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Adam Brett Walker's unreal power

There's only one question that needs to be answered: can he make enough contact to survive?

Mark J. Rebilas-USA TODAY Sports

In September of 2015, somebody asked Double-A Chattanooga manager Doug Mientkiewicz whose "best shot" goes further: Miguel Sano, or Adam Brett Walker? Mientkiewicz praised a number of Sano's traits before answering: "But best shot? Walker's goes farther."

So Patrick Reusse reminded us on Friday in an article discussing one of the Twins' most enigmatic prospects. Long known to be of massive power potential and massive strikeout totals, Walker has been promoted to the point where he's just one phone call away from the Major Leagues. He hit well enough in Double-A to earn a promotion to Triple-A this season, whether from Day One or a few weeks into the summer, and he's now a member of the 40-man roster. He turned 24 in October.

2012 252 14 7.5 30.2 .310 .496
2013 552 27 5.6 20.8 .319 .526
2014 554 25 7.9 28.2 .307 .436
2015 560 31 9.1 34.8 .309 .498
4 Seasons 1918 97 7.6 28.3 .311 .488

That's a lot of home runs and, yes, a lot of strikeouts. He doesn't walk often enough to be considered an Adam Dunn-esque "Three True Outcomes" type of player but the draw is clear. While a pedestrian .254 career hitter in the minor leagues, Walker derives immense value by being an extra-base hits machine. Yes, his home run and strikeout totals led the Southern League, but his 31 doubles was good enough for sixth. He collected 65 extra-base hits in 2015, and the next-closest player in that category was...oh hey, another Twins prospect - Max Kepler with 54.

FanGraphs presents additional data, telling us how Walker performed versus the rest of his league. Indeed, in spite of lackluster batting averages and less than impressive on-base numbers, the right-handed slugger has posted wOBA marks of .357, .373, .340, and .367 in his four years in the Minnesota system. Since wOBA is on the same scale as OBP, you'll understand that those numbers are excellent. By the measure of wRC+, which measures a hitter's run creation versus the league average, Walker has strung together marks of 118, 130, 111, and 125.

No matter how we look at it, in spite of the massive red flags in Walker's game (perhaps just red flag, singular, since it's just contact we're really worried about) he's continued to produce offense at a rate worthy of a middle-of-the-batting-order hitter. His power is so prodigious that it overwhelms strikeout rates, pedestrian batting averages, and some very "meh" on-base averages.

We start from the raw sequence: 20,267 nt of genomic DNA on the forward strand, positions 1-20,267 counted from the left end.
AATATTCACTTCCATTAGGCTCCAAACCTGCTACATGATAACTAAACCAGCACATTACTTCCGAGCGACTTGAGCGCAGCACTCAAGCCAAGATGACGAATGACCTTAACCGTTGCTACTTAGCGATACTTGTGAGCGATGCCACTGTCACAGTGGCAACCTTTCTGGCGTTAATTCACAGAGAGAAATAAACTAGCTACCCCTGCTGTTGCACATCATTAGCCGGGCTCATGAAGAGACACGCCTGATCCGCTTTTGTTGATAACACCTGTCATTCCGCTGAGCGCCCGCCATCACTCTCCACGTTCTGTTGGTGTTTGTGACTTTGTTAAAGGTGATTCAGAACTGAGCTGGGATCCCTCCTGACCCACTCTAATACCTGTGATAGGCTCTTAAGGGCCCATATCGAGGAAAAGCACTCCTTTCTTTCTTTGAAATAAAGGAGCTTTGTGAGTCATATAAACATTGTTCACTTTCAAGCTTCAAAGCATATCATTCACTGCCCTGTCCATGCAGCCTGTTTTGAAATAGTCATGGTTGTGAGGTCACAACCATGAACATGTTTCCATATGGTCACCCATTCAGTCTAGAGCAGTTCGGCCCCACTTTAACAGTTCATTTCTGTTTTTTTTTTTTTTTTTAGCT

Going back to Reusse's article, Walker understands his challenges. He knows that he's tempted by balls low in the zone, because that's his sweet spot, but he also knows that this is where pitchers will try to challenge him. As he climbs the ladder, the pitchers - and how good they are at getting him to chase low and outside of the strike zone - will just get better and harder to resist.

Ballooning swinging strike rates mean lower batting averages, less opportunities to create those extra-base hits, and therefor less run creation. That's the danger for Walker.

But man...that power. Rating his raw power on the 20-80 scale, Kiley McDaniel gave Walker's raw power a 65. The Twins' own list rates his power a 60Bernie Bleskoff said 65. For those unfamiliar with the 20-80 scale, 50 is average and 60 is considered a "plus" tool. These people all expect Walker to hit at least 25 home runs a year, and that would only improve with more discipline.

One more look in on Reusse's article:

"Adam hit one in a game at our park … there’s a berm that has to be 50 yards behind the left field fence, and he hit it over the berm," Allen said. "One of our coaches who had been in baseball a long time said, ‘Chad, that might be the farthest ball I’ve ever seen hit.’

"Obviously, with those strikeout numbers, Adam’s still in the process. But if he continues to learn what a pitcher is trying to do to him, and stays aggressive in the zone where ‘he’ likes the ball …

"I’m telling you, raw power, the only guy I ever saw who hits ’em where Adam hits it when he gets one was Mark McGwire."

Wily Mo Pena will be the first guy to tell you that pitch identification and discipline will go a long way in determining what kind of a player Adam Brett Walker turns out to be for the Twins. Fortunately for Minnesota, their outfield is in a pretty good position with talent like Byron Buxton, Eddie Rosario, Max Kepler, and even rebounding slugger Oswaldo Arcia in the mix. It means they can give Walker all the time and attention they believe he needs to become as strong of a hitter as possible before he's dropped into the deep end.

Whether Walker has a long-term future with the Twins, due to that aforementioned depth, is to be determined. Whatever happens, his power potential is going to give him plenty of opportunities to have a long Major League career. We're just the lucky ones that get to watch the totals pile up for our favorite baseball team.